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Finally mom comes up part way to encourage the cub to get past a tricky section of branches…

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Once on the ground, mom played with the cub.  Here, it’s about to swat it lightly on its rump…

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Now, let’s see who can make the most ferocious face…

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And then it was time to move on, to see what there was to see around the next bend.  Back at Tower Junction, near the Roosevelt Lodge, a few pronghorn were grazing…

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And a little further north, some bighorn sheep, just hanging out on the hillside…

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As I continued deeper into the Lamar Valley, I hoped to see, but did not expect to see, one of the wolf packs.  I did see hundreds of people, over several miles, hoping to see wolves, but never saw any myself.

But there were plenty of bison, in several herds.

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I even saw a few bison calves…

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The bison were starting to shed their winter coats…

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And then it was time to move on again.  In my next post, a visit to an interesting geologic location just outside the park.

Yellowstone National Park

On Wednesday, I planned to get up early for sunrise photography, and to start driving up to Yellowstone.  But I woke to rain in Jackson, and slept in another hour.

I drove up through Grand Teton National Park and the John D. Rockefeller, Jr. Memorial Parkway and entered Yellowstone National Park at the south entrance.  I continued north, and rain turned into snow.  It was 34 degrees and the roads warm enough to not have trouble with ice.

Click on any image to enlarge.

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I tried to be a tourist and visit a roadside sight or two.  Here’s Lewis Falls, with me standing on snow, watching the snow fall.  Did I mention it was 34 degrees?

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Soon, I decided it was best to just keep driving on to Old Faithful.  By the time I got there, the snow had subsided, and there was just a little bit of rain.  I arrived a few minutes before the famous geyser erupted.  Not the photo I imagined with a brilliantly colorful sky in the background, but this is more of a snapshot anyway.  In the peak of summer (and in better weather), you would see thousands more people surrounding Old Faithful.

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Peak season begins Memorial Day weekend, and I was there just before that.  So it was beginning to get crowded, but nothing like the park sees later on.  Being a week or two before the busy season begins also means that not every road (or campground or lodge) is open—but it’s still a great time to visit.  The creeks, rivers, and waterfalls were really flowing.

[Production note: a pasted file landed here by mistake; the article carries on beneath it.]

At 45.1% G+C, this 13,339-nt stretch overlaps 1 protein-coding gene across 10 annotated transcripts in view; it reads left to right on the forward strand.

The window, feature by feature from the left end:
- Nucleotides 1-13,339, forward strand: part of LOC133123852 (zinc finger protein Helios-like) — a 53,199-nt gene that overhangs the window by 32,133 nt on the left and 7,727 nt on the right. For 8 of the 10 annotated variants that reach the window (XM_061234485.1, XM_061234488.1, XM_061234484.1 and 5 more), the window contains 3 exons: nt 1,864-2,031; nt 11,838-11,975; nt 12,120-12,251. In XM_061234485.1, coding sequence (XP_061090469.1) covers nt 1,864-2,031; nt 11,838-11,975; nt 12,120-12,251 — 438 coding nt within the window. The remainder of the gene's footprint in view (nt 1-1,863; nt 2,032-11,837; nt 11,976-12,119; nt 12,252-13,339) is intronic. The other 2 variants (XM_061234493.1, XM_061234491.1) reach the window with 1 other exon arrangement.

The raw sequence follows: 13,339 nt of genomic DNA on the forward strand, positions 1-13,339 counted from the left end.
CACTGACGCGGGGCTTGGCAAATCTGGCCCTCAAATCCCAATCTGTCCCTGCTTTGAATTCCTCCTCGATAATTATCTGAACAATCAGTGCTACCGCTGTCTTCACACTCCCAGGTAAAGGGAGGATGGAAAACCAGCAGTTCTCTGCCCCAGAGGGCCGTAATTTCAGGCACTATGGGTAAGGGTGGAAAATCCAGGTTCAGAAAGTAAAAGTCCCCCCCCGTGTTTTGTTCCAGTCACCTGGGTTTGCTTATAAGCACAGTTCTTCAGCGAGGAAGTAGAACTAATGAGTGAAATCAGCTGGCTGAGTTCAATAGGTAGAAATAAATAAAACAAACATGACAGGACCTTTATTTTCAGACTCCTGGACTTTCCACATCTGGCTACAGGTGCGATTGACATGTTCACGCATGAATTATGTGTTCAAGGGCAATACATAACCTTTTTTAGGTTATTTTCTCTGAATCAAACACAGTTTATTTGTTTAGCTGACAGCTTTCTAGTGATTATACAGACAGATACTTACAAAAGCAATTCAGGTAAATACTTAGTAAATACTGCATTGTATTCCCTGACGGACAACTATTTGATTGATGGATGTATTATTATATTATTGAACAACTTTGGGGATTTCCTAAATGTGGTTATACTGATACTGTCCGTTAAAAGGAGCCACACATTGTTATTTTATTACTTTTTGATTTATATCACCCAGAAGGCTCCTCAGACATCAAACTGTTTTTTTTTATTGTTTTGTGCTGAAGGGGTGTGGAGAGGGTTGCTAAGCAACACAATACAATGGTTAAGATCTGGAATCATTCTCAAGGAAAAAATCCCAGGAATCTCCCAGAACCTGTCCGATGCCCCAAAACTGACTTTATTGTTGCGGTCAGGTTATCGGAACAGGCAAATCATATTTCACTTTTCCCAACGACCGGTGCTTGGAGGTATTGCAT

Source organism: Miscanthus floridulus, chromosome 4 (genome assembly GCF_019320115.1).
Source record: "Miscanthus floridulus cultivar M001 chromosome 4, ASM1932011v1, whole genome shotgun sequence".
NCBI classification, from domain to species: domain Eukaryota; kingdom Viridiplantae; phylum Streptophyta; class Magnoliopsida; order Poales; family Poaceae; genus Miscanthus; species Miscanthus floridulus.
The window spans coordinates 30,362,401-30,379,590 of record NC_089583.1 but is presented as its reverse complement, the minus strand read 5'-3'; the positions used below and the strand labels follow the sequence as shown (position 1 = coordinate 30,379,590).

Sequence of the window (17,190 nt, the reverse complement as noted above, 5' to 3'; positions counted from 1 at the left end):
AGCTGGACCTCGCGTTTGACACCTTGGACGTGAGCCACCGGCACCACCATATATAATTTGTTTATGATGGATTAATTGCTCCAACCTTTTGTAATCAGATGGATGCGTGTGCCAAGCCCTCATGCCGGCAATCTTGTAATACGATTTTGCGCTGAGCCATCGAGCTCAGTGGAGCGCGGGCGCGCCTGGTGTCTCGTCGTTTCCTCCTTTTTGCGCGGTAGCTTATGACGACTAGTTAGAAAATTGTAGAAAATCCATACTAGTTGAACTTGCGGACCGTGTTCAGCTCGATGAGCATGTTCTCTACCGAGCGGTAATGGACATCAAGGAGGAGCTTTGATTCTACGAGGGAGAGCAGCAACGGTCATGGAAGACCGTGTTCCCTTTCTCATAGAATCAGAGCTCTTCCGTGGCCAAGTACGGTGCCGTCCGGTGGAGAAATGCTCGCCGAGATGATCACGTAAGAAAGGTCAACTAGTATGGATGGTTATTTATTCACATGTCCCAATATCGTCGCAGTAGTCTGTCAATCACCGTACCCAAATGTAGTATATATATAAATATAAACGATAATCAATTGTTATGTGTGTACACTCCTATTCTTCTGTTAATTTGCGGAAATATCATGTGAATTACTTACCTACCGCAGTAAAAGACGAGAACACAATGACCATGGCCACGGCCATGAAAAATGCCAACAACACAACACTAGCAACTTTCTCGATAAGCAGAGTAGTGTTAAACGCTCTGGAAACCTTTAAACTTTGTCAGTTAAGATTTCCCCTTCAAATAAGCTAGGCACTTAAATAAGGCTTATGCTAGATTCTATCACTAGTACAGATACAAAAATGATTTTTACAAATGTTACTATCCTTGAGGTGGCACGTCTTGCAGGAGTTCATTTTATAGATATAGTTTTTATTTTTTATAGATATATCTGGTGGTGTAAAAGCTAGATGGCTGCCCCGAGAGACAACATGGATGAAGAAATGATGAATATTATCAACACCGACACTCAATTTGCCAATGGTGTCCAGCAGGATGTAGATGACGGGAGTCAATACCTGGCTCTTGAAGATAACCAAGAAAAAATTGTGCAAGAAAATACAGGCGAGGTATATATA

Here’s the inside of the historic Old Faithful Inn, with people waiting to enter the dining room.  Some consider the inn the largest log building in the world.

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I walked around for awhile in the rain in the Upper Geyser Basin in the Old Faithful area.  It was nice to get out and walk around.  Here’s one of the pools in the area:  Morning Glory Pool.  Pro tip:  bring your polarizing filter to cut down on reflections in the water.  I left mine at home.

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My destination for the night was Canyon Lodge, so I kept on driving north (no more falling snow!), past the other other geyser basins.  Here’s an overlook showing the Norris Geyser Basin in the distance.

Continue reading Yellowstone National Park

More Time in the Grand Tetons

I’m back in Austin now.  I chose not to keep up with the blog as I went.  A combination of 16+ hours of light for photography each day, lots of travel time, time with friends, and a little bit of allergies all conspired to help me choose sleep instead of half-hearted writing into the night.  But I’m back, and have four more blog posts in the works after this one.

Sunrise each morning was about 5:50 AM, so I’d get up every morning about 5:00 and head out to see what the sunrise would bring.  We never had any truly spectacular colors in the morning, but it was still beautiful to be in this amazing place to see how the sun would first light the mountains.

Click on any image to enlarge.

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Balsam Root, the yellow flower in the foreground of the photo below, was blooming in many places in the valley.